Following trial, the jury returned a verdict, finding that Burrus had orally agreed to the sale of the mobile home and lot to the Reyes Family and that Burrus had breached that oral agreement. The jury also found that the oral agreement came within the partial-performance exception to the statute of frauds. The jury awarded the Reyes Family $10 on the breach of contract claim. The jury also found that Burrus had committed statutory fraud and awarded the Reyes family $22, 802 on that claim. The jury awarded the Reyes Family $24, 000 on their claim for money had and received, finding that this was the amount money that "in equity and good conscience" belonged to the Reyes Family. Finally, the jury found that Burrus had conducted two or more contract for deed transactions in a 12-month period. The jury awarded the Reyes family $92, 842 in attorney's fees, but denied their request for exemplary damages. They also rejected Burrus's counterclaims.

         The trial court entered a final judgment on the jury's verdict, awarding the Reyes family a total of $70, 052 in damages, together with attorney's fees of $92, 842. Based on the jury's "two transactions" finding, the judgment included an award of liquidated damages pursuant to Section 5.077(d)(1) of the Property Code for Burrus's failure to provide an accounting to the Reyes Family from 1994 to 2011.[7]


         Statute of Frauds

         Burrus contends that any oral agreement regarding the sale of the property was subject to the statute of frauds, and that the evidence was factually insufficient to support the jury's implicit finding that the partial-performance exception applied, thereby barring enforcement of the agreement. We disagree.

         Applicable Law

         The general statute of frauds requires that contracts for the sale of real estate must be in writing and signed by the parties in order to be enforceable. Tex. Bus. & Com. Code Ann. § 26.01(a), (b)(4) (West 2015). Similarly, Section 5.072 of the Texas Property Code, which addresses contracts for deed, provides that an "executory contract is not enforceable unless the contract is in writing and signed by the party to be bound or by that party's authorized representative." Tex. Prop. Code Ann. § 5.072(a) (West 2014). It is uncontroverted that the oral contract for the sale in this case was not in writing or signed by either party.

         However, in Texas, an oral contract for the sale of real estate may be removed from the statute of frauds when the parties have performed the contract to such a degree that application of the statute would defeat its true purpose. See Zaragoza v. Jessen, __S.W.3d__, 2016 WL 3194769, at *4 (Tex.App. - El Paso June 8, 2016, no pet.) (citing Carmack v. Beltway Dev. Co., 701 S.W.2d 37, 40 (Tex.App. - Dallas 1985, no writ) ("Under this exception, contracts that have been partly performed, but do not meet the requirements of the statute of frauds, may be enforced in equity if denial of enforcement would amount to a virtual fraud in the sense that the party acting in reliance on the contract has suffered a substantial detriment, for which he has no adequate remedy, and the other party, if permitted to plead the statute, would reap an unearned benefit.")). In accordance with this doctrine, an oral contract for the purchase of real property is enforceable if the purchaser: (1) pays the consideration; (2) takes possession of the property; and (3) makes permanent and valuable improvements on the property with the consent of the seller, or, without such improvements, other facts are shown that would make the transaction a fraud on the purchaser if the oral contract were not enforced. See Boyert v. Tauber, 834 S.W.2d 60, 63 (Tex. 1992) (citing Hooks v. Bridgewater, 111 Tex. 122, 127, 229 S.W. 1114, 1116 (1921)); see also Ratsavong v. Menevilay, 176 S.W.3d 661, 667-69 (Tex.App. - El Paso 2005, pet. denied) (requiring a showing of "valuable and permanent improvements").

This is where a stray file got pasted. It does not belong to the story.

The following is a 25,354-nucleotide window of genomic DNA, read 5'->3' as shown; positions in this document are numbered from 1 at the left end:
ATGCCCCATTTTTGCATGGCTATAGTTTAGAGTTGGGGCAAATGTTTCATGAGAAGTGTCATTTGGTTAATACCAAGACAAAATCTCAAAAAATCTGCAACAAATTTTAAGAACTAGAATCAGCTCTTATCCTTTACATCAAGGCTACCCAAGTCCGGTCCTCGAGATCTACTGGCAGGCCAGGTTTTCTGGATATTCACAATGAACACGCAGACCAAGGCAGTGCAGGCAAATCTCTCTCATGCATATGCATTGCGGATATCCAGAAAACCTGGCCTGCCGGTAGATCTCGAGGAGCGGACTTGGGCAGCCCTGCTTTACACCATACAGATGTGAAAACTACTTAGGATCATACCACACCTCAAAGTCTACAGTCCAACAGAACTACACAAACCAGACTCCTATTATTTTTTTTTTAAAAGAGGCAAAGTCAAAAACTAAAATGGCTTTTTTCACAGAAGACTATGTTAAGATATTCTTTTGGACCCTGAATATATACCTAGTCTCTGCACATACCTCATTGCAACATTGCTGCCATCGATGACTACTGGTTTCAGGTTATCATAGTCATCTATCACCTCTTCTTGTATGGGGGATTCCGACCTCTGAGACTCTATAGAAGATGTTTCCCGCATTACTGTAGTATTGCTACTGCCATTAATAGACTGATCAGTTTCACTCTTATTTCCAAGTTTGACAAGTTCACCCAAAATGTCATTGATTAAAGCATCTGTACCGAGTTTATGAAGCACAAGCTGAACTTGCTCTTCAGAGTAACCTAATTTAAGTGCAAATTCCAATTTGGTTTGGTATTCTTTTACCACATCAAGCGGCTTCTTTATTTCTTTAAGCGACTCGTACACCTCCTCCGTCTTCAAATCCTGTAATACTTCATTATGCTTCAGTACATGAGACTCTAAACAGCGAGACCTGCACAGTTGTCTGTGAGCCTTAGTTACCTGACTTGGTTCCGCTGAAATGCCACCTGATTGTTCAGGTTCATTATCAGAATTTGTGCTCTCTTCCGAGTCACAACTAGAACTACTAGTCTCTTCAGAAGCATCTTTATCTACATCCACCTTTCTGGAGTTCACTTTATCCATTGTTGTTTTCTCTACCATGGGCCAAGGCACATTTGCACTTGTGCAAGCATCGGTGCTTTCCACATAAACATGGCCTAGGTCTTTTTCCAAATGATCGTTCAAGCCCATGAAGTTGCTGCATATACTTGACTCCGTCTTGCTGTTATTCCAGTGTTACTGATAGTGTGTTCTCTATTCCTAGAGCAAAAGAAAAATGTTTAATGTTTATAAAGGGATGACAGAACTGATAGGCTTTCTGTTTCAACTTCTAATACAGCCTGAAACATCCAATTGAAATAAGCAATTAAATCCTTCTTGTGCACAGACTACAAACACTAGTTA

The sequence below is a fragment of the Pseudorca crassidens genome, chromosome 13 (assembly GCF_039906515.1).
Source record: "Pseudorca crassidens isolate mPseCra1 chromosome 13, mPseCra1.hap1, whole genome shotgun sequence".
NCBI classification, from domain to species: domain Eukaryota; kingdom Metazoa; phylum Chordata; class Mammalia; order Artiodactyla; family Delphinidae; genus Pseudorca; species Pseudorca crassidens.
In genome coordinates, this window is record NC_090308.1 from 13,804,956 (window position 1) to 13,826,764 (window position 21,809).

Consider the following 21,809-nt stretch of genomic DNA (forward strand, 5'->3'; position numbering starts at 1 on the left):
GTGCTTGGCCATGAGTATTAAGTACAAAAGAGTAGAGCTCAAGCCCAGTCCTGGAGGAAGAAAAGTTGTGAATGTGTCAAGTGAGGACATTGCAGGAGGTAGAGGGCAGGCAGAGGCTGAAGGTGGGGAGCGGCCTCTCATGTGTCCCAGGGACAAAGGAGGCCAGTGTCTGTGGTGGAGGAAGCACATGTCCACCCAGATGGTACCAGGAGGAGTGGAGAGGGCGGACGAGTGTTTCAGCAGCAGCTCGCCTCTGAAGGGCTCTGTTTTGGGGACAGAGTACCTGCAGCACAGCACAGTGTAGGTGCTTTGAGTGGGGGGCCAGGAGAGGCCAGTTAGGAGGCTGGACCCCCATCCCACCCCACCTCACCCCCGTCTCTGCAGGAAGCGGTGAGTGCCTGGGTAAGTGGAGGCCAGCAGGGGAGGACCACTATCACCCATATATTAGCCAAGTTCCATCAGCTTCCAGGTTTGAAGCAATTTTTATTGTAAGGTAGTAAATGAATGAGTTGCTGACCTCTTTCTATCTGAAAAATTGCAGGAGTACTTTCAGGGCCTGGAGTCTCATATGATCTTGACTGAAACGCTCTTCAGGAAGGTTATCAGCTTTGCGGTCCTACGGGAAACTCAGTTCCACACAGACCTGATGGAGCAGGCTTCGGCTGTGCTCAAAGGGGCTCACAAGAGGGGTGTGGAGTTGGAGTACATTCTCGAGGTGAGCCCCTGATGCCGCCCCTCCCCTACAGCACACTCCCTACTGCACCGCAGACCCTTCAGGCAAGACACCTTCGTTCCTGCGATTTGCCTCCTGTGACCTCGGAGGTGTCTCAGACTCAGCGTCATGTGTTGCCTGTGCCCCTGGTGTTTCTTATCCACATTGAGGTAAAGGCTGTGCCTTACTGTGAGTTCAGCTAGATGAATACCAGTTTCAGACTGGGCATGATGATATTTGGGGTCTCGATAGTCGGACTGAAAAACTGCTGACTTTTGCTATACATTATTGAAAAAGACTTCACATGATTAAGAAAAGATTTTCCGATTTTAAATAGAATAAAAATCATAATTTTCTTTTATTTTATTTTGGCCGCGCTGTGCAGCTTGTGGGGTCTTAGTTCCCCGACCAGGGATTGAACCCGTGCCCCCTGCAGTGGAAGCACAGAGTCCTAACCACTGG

Standard of Review

         We may set aside the jury's finding for factual insufficiency only if, after considering and weighing all of the evidence, we determine that the credible evidence supporting the finding is so weak, or so contrary to the overwhelming weight of all the evidence, that the finding should be set aside and a new trial ordered. Crosstex N. Texas Pipeline, L.P. v. Gardiner, S.W.3d., 2016 WL 3483165, at *24 (Tex. June 24, 2016); Baker v. Peace, 172 S.W.3d 82, 87 (Tex.App. - El Paso 2005, pet. denied) (an appellate court will only set aside the jury's verdict if it is so contrary to the overwhelming weight of the evidence that it is clearly wrong and unjust). In resolving a factual sufficiency challenge, we bear in mind that the jury is the sole judge of the weight and credibility of the evidence and is entitled to resolve any conflicts in the evidence and to choose which testimony to believe. Telesis/Parkwood Ret. I, Ltd. v. Anderson,462 S.W.3d 212, 223 (Tex.App. - El Paso 2015, no pet.) (citing City of Keller v. Wilson,168 S.W.3d 802, 819 (Tex. 2005)). We therefore assume that the jury decided questions of credibility or conflicting evidence in favor of the verdict if it could reasonably do so, and we do not substitute our judgment for that of the jurors if the evidence falls within the zone of ...